Wednesday, December 26, 2012

How is there a link between bipolar disorder and abstract thinking?

How do you perceive and interpret through your senses?

How does a song turn into an image?  How do images inspire a symphony?  What causes a man to speak in illustrations?  How does another man interpret the meaning of the illustration?  How does a smell evoke a memory?  How do we communicate in terms, both literal and abstract?  How do we think and feel?  All these and more fascinating questions!  Our pursuit for their answers, even if we never fully grasp them, can cause us to appreciate the way humans are wonderfully designed.

Our insight into the functioning of the human brain seems to be enhanced when there is a malfunction, when something goes wrong.  The first thing that clues us in is a combination of common sense and observation.  One such (common) anomaly arises when bipolar disorder affects an individual.  When I think of individuals who have a hard time grasping just what exactly bipolar disorder is, I am compelled to think of the time when someone made the first observations of this illness and decided to make detailed notations.  Indeed, to this day it continues to be the method of understanding what bipolar disorder is and how it affects a particular individual.  Let us for now concentrate on the link between bipolar disorder and abstract thinking.

How is there a link between bipolar disorder and abstract thinking?

  • Expression: The mood swings of bipolar disorder can put immense yet intangible pressure on thinking, emotions, and perceptions.  The result shows itself very prominently through expression - speech, paintings, writing, music.  Often, it is this bewildering attempt of trying to express intangible feelings in terms of observable objects and phenomena that necessitates the use of abstract thinking.  Is it always a conscious attempt?  Does it become a habit?  Is there a link between abstract thinking and the bipolar brain?  I find it harder to conclusively answer these questions.  I believe, the answers to the first two are more personal than to the last question.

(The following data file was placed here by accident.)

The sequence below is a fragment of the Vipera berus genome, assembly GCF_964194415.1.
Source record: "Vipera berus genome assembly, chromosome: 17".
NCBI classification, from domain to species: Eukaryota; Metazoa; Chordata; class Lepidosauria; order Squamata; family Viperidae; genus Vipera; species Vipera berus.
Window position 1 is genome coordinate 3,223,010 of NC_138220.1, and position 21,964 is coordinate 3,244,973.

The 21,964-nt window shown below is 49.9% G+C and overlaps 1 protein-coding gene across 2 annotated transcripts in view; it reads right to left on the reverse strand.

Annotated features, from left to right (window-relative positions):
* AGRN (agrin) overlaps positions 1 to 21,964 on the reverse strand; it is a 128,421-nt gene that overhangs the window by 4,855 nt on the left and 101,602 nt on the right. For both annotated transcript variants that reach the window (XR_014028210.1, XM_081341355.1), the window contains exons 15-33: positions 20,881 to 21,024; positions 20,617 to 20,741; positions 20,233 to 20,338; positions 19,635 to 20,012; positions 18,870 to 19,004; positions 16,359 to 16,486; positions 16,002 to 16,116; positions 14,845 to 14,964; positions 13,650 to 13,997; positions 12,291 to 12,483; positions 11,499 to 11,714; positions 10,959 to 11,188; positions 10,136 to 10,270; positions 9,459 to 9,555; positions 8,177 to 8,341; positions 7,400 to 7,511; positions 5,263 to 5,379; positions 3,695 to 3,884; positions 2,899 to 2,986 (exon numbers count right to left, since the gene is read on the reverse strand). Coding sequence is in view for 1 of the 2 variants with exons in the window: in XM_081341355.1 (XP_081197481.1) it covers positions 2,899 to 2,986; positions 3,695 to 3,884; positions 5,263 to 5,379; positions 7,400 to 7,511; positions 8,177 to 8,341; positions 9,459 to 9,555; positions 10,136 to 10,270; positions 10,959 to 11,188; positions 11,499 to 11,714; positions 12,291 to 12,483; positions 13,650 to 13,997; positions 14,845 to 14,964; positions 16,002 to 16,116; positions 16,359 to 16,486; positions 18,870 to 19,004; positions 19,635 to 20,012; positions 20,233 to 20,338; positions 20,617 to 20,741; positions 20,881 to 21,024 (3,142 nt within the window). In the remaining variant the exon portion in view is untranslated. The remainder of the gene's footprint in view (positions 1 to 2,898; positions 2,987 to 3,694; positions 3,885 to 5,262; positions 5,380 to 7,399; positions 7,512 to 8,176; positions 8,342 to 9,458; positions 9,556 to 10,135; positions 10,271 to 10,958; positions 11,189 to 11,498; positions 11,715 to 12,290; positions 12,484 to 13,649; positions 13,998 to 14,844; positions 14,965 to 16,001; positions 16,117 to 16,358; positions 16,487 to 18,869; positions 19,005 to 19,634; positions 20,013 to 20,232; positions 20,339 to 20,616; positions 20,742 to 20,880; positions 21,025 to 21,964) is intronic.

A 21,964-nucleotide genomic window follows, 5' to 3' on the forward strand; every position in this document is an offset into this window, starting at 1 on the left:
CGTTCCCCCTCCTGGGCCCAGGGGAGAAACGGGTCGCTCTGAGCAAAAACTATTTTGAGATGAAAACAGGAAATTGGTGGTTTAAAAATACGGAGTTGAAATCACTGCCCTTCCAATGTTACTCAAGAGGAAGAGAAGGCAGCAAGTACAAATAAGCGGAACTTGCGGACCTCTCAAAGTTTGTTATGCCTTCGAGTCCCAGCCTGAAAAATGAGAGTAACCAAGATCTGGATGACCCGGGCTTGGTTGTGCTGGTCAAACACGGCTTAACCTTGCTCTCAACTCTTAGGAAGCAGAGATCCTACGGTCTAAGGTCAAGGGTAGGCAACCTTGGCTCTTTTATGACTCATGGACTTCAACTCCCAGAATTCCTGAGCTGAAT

• Behavior: How do people display behavior?  Such a deceptively simple question!  The outward display of our beliefs, experiences, culture, background, personality, training, language, the influence of associates - all play a vital role in making up what we call, behavior.  I believe, behavior is a strong indicator of our interpretation of life - thus it can provide the bipolar mind a conscious or unconscious means of showing abstract thinking and others a chance to understand.  Behavior is an important indicator because we display behavior towards others, hence there is the consciousness of the effect it will have.  The absence of such consciousness when it results in unpretentious honesty is admirable, but when it results in hypocrisy or injury is dangerous.  Still, it gives an insight into the mind and the inhibitions.  
Expressions and behavior of one human being are what give us insight into his heart and mind.  It can well be argued that people can deliberately say what is misleading.  That is true.  But it is also true that if there is a pretense, it cannot stand the test of time.  Someone who does not have bipolar disorder cannot forever pretend to have this illness.  Conversely, those who have bipolar disorder cannot hide it forever.

For all that comes to us in the form of challenges, what is unknown, and what is unforeseen, there is one thing we can all try to do - we can try to endure.

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  1. Endure is a word a person with bipolar disorder would be wise to embrace if any measure of happiness and success will be obtained.

    I have been enduring bipolar disorders affliction on my mind and life for over 20 years. It is not an easy battle but to continue battling is the only way to win.

  2. totally related to this post. i had share it on my blog. thank you for sharing the insight. gave my readers a link to your original and suggested they follow your blog. thanks so much!


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